The Blu R1 HD feels far more like $150 than $50, says The Wall Street Journal’s Personal Technology reviewer Joanna Stern.
In life, you get what you pay for.*
*Exceptions: Costco wine, $1 New York City pizza and the Blu R1 HD smartphone, now sold by Amazon for $50. In those cases, the quality of the product far exceeds your low expectations.
Yes, you read that right, there’s an Android GOOGL, +0.28% 6.0 smartphone that costs less than family dinner at the Olive Garden. It’s cheap, but it’s not, you know, cheap.
There’s a reason for that. Even though Amazon sells the R1 HD for as little as $50, on the open market it starts at $100. Why the discount? Ads. Sorry, “special offers.” Which are ads.
If you’re an Amazon Prime member, you pay $50 (plus an extra $10 if you want more memory and storage), and on the lock screen, you see a rotation of promotions similar to what appears on Amazon AMZN, +0.21% and e-readers. The shopping giant knocks down the price knowing it will make back the money and then some.
Either way, it’s cheap compared with an iPhone AAPL, +0.21% Galaxy, because of Blu, the most interesting U.S. phone brand you’ve never heard of. With a lean operation, close ties to its Chinese manufacturing partners and a very small marketing budget, the Florida-based company offers unlocked phones for little more than it costs to make them.
It’s got the makings of a great SAT question. The R1’s materials cost about $70 to $75, according to IHS analyst Wayne Lam’s back-of-the-napkin math: $20 for the screen + $6 for both cameras + $7 for memory + $40 or so for the battery and core electronics.
The Samsung 005930, +0.46% S7 retails for a starting price of $650, but its bill of materials? $225! That’s not exactly an even comparison, Lam points out, since premium phones cost more to develop and market, but you get the idea.
So, are most of us paying for too much phone? That depends on you. The R1 is certainly no Samsung Galaxy S7 or iPhone 6s. It isn’t even a $350 Google Nexus 5X or $200 Huawei Honor 5X. But if you’re looking for a phone for a tweenager or for an international trip or even as a temporary replacement until you can get a better device, you’ll be surprised at what less than $100 will buy you.
What You GetNo, the R1 doesn’t feel or look like a premium phone, but it also doesn’t feel like something you’d find on a Toys “R” Us shelf. The metal frame and the touch screen’s curved edges give it a weighty feel, while the black plastic casing is more firm Coke bottle than flimsy ShopRite water bottle. Even the power and volume buttons have a satisfying click.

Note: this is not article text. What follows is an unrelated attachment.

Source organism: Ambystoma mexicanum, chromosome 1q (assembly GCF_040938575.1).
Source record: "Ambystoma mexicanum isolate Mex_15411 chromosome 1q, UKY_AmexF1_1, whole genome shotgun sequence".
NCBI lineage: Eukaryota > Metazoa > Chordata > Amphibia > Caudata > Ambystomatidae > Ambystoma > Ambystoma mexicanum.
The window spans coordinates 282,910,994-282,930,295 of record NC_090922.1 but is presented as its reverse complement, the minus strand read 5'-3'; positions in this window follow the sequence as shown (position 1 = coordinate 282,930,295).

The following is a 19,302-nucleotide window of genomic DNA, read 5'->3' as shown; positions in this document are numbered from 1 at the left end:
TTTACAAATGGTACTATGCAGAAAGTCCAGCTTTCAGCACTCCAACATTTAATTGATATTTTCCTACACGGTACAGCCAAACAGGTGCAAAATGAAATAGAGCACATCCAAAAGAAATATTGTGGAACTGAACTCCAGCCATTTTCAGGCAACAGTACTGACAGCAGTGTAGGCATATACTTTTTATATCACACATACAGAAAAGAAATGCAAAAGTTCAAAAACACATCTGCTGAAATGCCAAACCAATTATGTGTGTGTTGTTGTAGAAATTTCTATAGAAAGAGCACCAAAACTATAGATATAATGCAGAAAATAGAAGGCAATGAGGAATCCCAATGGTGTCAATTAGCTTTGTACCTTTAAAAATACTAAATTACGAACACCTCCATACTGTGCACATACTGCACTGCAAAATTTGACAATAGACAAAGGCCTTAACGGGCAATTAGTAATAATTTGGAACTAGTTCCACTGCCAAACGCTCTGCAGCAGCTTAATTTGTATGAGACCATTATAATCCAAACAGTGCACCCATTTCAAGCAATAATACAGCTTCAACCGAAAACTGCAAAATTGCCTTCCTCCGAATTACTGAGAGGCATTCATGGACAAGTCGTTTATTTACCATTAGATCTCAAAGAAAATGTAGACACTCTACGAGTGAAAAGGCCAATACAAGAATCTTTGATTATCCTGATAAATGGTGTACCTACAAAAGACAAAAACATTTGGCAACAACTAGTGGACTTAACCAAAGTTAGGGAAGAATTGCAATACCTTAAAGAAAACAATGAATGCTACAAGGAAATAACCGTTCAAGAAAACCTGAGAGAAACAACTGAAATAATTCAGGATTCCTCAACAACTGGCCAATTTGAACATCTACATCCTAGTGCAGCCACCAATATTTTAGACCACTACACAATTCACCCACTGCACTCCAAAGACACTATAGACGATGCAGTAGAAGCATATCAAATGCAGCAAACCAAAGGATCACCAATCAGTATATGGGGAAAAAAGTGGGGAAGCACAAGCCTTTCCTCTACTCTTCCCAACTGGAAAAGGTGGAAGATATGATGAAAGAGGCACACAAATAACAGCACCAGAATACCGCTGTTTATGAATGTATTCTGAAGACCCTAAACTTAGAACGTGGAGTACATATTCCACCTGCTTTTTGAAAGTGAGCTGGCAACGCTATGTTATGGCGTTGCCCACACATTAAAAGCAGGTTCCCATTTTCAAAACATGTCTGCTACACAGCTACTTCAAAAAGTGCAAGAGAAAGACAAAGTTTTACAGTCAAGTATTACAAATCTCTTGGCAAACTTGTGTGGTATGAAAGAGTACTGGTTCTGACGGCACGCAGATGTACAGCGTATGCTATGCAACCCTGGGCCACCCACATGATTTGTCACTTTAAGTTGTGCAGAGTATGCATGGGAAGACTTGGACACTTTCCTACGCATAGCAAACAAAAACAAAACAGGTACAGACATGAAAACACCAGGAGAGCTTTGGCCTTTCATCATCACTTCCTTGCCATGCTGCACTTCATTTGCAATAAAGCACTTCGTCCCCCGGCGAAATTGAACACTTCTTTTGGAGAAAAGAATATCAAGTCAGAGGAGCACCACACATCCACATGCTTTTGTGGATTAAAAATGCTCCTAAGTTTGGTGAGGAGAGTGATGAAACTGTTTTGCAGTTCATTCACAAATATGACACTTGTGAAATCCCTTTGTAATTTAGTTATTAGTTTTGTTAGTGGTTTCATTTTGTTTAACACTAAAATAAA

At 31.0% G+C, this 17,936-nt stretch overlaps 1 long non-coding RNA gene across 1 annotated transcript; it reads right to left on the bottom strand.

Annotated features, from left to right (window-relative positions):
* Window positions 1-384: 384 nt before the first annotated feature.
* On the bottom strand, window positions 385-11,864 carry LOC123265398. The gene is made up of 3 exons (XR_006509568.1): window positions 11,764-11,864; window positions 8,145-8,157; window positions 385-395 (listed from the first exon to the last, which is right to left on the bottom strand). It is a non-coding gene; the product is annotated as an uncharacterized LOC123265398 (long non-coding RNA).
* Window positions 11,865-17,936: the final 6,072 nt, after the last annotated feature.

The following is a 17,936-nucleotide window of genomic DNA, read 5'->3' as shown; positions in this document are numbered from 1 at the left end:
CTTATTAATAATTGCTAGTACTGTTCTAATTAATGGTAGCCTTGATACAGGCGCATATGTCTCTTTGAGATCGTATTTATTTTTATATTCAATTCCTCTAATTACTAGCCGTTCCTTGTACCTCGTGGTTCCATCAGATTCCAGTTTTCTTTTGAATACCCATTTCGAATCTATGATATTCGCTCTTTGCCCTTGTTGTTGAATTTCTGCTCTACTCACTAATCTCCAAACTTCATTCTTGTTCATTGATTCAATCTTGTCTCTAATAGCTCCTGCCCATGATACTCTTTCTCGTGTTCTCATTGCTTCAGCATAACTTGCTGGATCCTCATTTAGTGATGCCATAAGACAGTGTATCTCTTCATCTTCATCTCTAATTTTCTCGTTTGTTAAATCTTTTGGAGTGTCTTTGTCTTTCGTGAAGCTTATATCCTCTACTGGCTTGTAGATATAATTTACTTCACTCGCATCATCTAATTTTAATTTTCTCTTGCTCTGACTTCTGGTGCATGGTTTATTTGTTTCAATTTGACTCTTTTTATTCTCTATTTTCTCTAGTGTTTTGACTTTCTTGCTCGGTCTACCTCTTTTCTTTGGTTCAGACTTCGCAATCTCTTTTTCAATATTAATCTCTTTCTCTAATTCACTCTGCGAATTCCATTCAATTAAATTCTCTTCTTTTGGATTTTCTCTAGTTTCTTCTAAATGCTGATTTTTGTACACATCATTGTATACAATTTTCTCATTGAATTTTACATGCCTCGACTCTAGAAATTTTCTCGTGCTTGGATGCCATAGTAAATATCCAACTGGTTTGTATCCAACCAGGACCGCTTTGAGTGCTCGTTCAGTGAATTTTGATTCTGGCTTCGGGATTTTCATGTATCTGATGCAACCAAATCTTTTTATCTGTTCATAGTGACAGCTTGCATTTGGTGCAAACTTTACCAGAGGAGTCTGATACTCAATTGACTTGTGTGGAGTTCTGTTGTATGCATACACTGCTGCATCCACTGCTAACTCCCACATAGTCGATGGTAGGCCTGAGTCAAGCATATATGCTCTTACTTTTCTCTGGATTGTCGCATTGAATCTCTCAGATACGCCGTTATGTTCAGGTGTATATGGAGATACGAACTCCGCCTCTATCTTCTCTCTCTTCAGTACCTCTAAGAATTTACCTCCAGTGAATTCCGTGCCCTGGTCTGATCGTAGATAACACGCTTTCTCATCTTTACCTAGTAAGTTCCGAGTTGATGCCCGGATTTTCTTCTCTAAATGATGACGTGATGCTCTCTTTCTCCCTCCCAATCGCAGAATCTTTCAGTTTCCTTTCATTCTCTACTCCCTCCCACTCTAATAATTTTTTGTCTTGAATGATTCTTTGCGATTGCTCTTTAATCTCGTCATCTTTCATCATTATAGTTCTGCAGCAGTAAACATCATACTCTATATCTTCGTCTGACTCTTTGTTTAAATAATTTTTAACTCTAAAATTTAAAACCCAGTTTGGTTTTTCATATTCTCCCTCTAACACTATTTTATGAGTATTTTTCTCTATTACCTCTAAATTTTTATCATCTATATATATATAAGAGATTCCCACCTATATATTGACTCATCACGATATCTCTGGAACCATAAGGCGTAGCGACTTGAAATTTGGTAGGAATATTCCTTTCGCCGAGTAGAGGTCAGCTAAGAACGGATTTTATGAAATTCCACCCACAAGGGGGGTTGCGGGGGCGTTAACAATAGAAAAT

The 5-inch, 720p screen is very bright and viewable at multiple angles, even outdoors. It’s not as crisp as the 1080p displays you’ll get on $200 Moto G4 or Honor 5X, but again…$50.
Actually, make that $60. For $10 more you can double the storage to 16GB and the RAM to 2GB. I’ve been testing the $60 model and suggest you spend the extra Hamilton for the memory boost alone.
Loading and scrolling through websites and my image-heavy Facebook, Twitter and Instagram feeds has been startlingly smooth. There’s been no delay banging away on the keyboard when sending an email, either. Even streaming video on Netflix and YouTube has been a breeze.
Start throwing more graphics-intensive apps and games at the R1, however, and it calls a timeout. It couldn’t handle Pokémon Go’s augmented reality, and the game crashes more frequently than when I play on a faster Android device. “Angry Birds 2” was playable but also had periodic slowdowns.
Here’s the real upside to that low-end processor and screen: solid battery life. I had no issues making it through the day with regular use. In my lab stress test, which cycles through a series of websites at uniform screen brightness, the R1 lasted 7 hours and 40 minutes—30 minutes longer than the Galaxy S7.
What You Don’t GetSo where does Blu cut corners? Look no further than the 8-megapixel camera. The nicest thing I can say about it is…that it’s there. Even my 10-year-old Canon takes better pictures. If the stars align, with decent lighting and a very steady hand, the best R1 shot you can hope for is one that’s in focus, but as washed out as a pair of old jeans.
The R1’s front-facing 5-megapixel camera is worse. (At least my Snapchats already looked like a filter had been applied to them.)
There are small but significant sacrifices, too. You aren’t able to connect to faster 5 GHz Wi-Fi networks, which many new routers also use, and the speaker is so low-volume, it sounds like it was made for a tiny mouse that lives inside it. On the plus side, call quality was OK—just avoid that speakerphone.
Another thing: You can’t use this with Verizon or Sprint service. Though the Blu R1 HD is a 4G-compatible unlocked phone—great because you aren’t bound to a carrier—it can only work with GSM carriers, mainly T-Mobile or AT&T. I bought a $30 prepaid T-Mobile SIM card, popped it in and was up and running.
Then there are those ads on the lock screen. If you have no other notifications, an ad takes over the entire screen like wallpaper. Otherwise, they appear alongside other notifications.
While I’m fine with Amazon targeting ads based on its own services, I did have concerns about how much access it had to data from my most personal device. Amazon assured me that it doesn’t collect information from third-party apps, your location or your Google history to target advertisements.